If the executor does not explain their performance or the beneficiaries are not satisfied with the explanation given, the beneficiaries can make an application to court to remove or substitute the executor.
This application must contain the following:
1- A certified sealed copy of the grant of probate or letters of administration.
2- A statement made by a witness saying why the executor should be removed and substituted (giving as a reason their unsuitability, disqualification or incapacity), as well as names of the people in possession of documents that have a relation with the estate, the names of the beneficiaries and details of their interest, the deceased’s assets and liabilities and the name of the proposed person to substitute the current executor.
3- The official solicitor’s signed or sealed consent to act (unless the proposed executor is the solicitor).
4- A statement from a witness saying the proposed executor is fit to act.
To find a specialised solicitor you should search:
Browse this comprehensive guide to Inheritance Tax for further information
1. What is Inheritance Tax?
Inheritance Tax is a tax which needs to be paid on the estate of your loved one.
2. What are the Inheritance Tax rates?
The rate is 40% on values above the Inheritance Tax threshold of £325,000. However, the rate may be reduced to 36% if at least 10% of the estate is donated to charity.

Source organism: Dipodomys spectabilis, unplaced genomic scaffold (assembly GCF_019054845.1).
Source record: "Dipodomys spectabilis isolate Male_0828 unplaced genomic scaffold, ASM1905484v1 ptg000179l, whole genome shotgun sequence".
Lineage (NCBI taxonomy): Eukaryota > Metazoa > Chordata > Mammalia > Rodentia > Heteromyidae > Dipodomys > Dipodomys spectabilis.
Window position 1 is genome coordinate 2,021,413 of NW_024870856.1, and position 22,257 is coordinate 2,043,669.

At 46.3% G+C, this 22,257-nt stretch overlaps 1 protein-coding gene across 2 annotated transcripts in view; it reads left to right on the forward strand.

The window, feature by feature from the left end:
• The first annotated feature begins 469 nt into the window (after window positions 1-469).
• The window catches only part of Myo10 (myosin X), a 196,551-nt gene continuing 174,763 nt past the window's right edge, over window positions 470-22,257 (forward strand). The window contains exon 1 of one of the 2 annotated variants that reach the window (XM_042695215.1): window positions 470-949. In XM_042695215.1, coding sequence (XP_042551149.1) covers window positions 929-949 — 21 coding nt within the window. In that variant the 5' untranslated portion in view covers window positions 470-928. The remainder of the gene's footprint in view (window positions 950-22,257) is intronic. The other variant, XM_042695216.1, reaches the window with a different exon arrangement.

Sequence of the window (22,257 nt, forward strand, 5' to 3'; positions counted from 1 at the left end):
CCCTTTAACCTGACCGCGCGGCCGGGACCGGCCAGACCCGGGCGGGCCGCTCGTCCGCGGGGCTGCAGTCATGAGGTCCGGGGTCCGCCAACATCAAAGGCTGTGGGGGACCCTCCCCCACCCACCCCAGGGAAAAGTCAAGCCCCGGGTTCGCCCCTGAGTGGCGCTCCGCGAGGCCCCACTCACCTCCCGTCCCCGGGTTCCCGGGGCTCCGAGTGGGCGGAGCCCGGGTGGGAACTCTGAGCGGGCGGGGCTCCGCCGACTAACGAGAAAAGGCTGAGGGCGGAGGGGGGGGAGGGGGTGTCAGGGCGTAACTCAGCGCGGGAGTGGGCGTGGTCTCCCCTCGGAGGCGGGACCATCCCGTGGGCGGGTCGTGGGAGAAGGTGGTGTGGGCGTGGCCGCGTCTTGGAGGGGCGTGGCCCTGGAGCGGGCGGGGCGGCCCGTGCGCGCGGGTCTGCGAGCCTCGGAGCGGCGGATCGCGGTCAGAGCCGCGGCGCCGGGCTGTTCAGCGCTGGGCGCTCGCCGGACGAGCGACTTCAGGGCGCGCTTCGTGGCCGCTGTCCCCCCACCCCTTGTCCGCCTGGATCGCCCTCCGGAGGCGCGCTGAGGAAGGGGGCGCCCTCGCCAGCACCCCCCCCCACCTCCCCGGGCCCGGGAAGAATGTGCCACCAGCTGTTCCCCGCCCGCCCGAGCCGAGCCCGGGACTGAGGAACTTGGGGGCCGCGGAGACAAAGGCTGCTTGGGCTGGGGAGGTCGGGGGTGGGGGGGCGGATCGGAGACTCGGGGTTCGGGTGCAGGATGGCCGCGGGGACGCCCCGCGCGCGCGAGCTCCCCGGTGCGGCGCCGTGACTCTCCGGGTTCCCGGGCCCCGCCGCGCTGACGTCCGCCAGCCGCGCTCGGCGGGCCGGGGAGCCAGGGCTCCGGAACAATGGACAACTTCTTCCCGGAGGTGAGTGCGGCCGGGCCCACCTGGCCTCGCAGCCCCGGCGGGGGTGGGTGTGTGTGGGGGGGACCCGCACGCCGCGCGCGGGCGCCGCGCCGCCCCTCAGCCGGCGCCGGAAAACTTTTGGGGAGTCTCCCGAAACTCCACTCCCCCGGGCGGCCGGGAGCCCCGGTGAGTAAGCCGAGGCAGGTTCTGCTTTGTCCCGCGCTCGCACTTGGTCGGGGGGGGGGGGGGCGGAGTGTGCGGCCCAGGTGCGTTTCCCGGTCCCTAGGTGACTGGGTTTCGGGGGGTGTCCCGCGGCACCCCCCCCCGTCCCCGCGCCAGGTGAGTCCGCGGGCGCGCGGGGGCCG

3. Who should pay Inheritance Tax?
Normally the executor or administrator pays Inheritance Tax using money from the estate. In case there is Inheritance Tax to be paid on trusts, the trustees are the ones responsible for the payment.
Although you may have to pay for other taxes, you usually do not have to pay the Inheritance Tax if you have received an inheritance (there are some exceptions to this, however).
You may also have to pay Inheritance Tax if your loved one gave you a gift before they died.
4. When do I need to pay for Inheritance Tax?
There is an Inheritance Tax allowance, or threshold, of £325,000. If the estate is valued at over £325,000, Inheritance Tax needs to be paid – except in some cases, such as when the husband, wife or civil partner inherits the estate. However, thresholds may vary for previous years.
There are also other Inheritance Tax exemptions and reliefs, for example for businesses and agricultural property.
If you need to pay Inheritance Tax, you should inform HM Revenue and Customs (HMRC) of the death, regardless of probate and letters of administration.
When the Inheritance Tax needs to be paid, some of it must be paid before probate or letters of administration are granted. After those documents are granted, a final tax bill will be underway.
5. How do I know if I have to pay for Inheritance Tax?
First of all, you will have to calculate the value of the estate. If it is valued above the Inheritance Tax threshold, you will have to pay the tax. If it is below, there is no need to pay for it.
Depending on the case, you will have to send other forms as well.
You or your solicitor will have to send the form(s) along with an application for probate, also known as a ‘grant of representation’ (called ‘confirmation’ in Scotland).